Johann Trollmann and Romani Resistance to the Nazis

by Jud Nirenberg

In 1933 Johann Trollmann won Germany’s light-heavyweight boxing title. The Nazis would not accept him as the winner because he was Sinto. Many Sinti and Roma (or “Gypsies”) had long been involved in the sport, but Nazi ideology demanded that only Aryans excel as fighters. Trollmann used his visibility in the ring for shocking and aggressive protest, turning boxing into politically charged performance art. He fought for his country, and against its prejudice. Roma and Sinti were victims of fascism, but they also were soldiers, activists, and underground resistors. Since World War II, there has been a struggle to obtain greater recognition of this past. From underground fight nights to Madison Square Garden, from secret partisan meetings to concentration camp uprisings, across several continents, this is a hard-hitting look at forgotten history.

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Johann Trollmann and Romani Resistance to the Nazis by Jud Nirenberg (Iowa City: KO Publications, 2016) is an important book for several reasons. First, it is the heroic and tragic story of the Romani (Gypsy) German boxing champion Rukili “Johann” Trollmann, who rose to world fame but was ultimately persecuted with his family and died at the hands of the Nazis in a camp in 1944. Second, it is a gripping account of the Gypsy persecution during the Holocaust. Lacking an influential and well placed diaspora and important institutional support, the Gypsy story has been ignored or consigned to footnotes heretofore. Only now is the tragedy finally emerging after some sixty years of neglect. Nirenberg’s book will take its place as a major contribution to this belated awakening. Third, the book reaches back long before Trollmann to sketch the history of the Gypsy migration into Europe and the centuries of persecution of this the largest unsettled minority in Europe. As Nirenberg forcefully points out even today the European Gypsies have an uncertain existence, still discriminated against, humiliated and misunderstood. Only fitfully have Europeans now come to recognize their debts to the past and their responsibilities for the future. Nirenberg has gripping, fluent style and his book is strongly recommended.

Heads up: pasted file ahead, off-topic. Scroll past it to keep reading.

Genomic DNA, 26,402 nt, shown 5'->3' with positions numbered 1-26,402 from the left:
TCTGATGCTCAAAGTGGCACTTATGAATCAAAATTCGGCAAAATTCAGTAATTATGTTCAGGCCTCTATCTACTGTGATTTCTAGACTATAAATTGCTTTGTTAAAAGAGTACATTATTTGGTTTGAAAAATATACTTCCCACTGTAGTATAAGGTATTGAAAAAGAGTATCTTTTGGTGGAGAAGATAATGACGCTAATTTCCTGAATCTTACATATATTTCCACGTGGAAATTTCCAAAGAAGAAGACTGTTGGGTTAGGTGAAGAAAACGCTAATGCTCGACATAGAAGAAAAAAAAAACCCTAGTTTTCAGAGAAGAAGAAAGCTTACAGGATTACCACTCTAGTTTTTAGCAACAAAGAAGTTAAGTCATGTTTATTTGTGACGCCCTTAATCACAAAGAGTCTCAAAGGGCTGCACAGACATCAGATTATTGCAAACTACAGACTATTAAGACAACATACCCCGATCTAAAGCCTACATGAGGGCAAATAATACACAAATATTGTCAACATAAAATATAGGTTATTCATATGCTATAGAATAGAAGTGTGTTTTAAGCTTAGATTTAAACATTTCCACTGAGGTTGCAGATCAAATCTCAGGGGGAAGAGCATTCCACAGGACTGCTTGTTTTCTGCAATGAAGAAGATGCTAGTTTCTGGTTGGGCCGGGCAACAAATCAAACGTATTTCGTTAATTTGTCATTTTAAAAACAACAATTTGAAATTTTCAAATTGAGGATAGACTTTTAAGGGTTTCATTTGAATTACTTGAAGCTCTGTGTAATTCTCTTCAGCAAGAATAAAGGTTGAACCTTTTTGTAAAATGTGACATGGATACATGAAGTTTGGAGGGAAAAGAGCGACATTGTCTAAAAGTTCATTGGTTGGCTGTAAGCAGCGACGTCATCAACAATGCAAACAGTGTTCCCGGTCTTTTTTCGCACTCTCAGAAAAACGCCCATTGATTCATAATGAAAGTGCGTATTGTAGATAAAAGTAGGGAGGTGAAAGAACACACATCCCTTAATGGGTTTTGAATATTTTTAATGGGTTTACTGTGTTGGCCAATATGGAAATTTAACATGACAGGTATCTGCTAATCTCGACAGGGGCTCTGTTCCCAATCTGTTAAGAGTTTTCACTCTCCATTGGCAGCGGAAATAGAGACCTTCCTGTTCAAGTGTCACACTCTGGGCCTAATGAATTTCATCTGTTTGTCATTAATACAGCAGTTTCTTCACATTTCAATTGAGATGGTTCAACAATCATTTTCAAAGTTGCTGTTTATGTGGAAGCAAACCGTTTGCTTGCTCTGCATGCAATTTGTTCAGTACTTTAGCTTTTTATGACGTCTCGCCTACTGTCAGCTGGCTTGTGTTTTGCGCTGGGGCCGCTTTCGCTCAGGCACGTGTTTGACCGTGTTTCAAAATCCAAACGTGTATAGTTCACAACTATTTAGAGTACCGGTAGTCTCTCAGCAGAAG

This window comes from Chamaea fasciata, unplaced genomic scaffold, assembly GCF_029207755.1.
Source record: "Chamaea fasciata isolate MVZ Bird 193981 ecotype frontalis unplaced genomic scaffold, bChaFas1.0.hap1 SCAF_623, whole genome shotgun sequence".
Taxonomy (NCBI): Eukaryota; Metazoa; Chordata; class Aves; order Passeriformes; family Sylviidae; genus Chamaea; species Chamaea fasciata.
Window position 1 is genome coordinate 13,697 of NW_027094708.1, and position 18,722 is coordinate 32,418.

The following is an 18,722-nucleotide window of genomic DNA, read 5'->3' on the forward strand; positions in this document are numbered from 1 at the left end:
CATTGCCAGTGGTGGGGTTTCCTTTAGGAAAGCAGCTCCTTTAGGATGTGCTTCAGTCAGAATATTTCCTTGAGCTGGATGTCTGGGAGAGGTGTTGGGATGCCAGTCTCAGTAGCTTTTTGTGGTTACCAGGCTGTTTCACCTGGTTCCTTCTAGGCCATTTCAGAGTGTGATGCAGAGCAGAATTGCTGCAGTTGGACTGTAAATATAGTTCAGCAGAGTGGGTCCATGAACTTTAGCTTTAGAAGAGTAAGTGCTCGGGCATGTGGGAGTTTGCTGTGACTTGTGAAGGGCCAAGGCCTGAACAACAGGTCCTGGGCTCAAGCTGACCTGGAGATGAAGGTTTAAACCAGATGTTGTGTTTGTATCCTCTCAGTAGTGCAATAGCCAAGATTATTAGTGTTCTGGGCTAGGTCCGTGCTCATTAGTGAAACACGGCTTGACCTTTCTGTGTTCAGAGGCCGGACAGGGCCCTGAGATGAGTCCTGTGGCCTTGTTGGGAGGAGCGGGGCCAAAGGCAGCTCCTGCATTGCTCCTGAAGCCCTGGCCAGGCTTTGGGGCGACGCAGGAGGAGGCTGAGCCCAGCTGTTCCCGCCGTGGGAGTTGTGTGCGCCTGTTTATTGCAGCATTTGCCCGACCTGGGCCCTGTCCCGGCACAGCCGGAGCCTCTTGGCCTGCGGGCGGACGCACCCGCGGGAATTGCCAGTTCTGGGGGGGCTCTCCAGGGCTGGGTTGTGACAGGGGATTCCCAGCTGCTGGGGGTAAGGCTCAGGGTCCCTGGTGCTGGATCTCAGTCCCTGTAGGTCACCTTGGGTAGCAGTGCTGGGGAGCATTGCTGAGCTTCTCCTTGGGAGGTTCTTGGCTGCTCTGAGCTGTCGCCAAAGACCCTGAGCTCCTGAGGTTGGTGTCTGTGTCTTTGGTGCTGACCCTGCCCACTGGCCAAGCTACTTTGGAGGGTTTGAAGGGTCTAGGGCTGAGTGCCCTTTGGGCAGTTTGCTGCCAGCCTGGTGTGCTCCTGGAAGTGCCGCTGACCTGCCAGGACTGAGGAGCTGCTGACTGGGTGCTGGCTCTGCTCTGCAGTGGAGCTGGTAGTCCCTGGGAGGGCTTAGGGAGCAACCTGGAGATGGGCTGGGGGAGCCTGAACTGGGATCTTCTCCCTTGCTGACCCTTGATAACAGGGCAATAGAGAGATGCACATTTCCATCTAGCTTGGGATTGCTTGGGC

– Prof. Ernest Latham, Ph.D., historian instructor (retired), US Department of State – Foreign Service Institute

Johann Trollmann’s story is one that opens up long-overlooked histories of resistance and protest against Nazi rule. It take us the hidden history of Roma and Sinti resistance to Hitler, but also of the links between that resistance to longer struggles for recognition for Roma and Sinti as citizens, as artists and sports figures, as intellectuals and activists, as everyday people, and as part of larger histories of Europe.

– Professor Ethel Brooks, Rutgers University

An article by the author Jud Nirenberg, They Are Europe’s Largest Minority – And also Its Most Despised at the History News Network.

An essay by David Blake Knox entitled Gypsy Dancer at the Dublin Review of Books.


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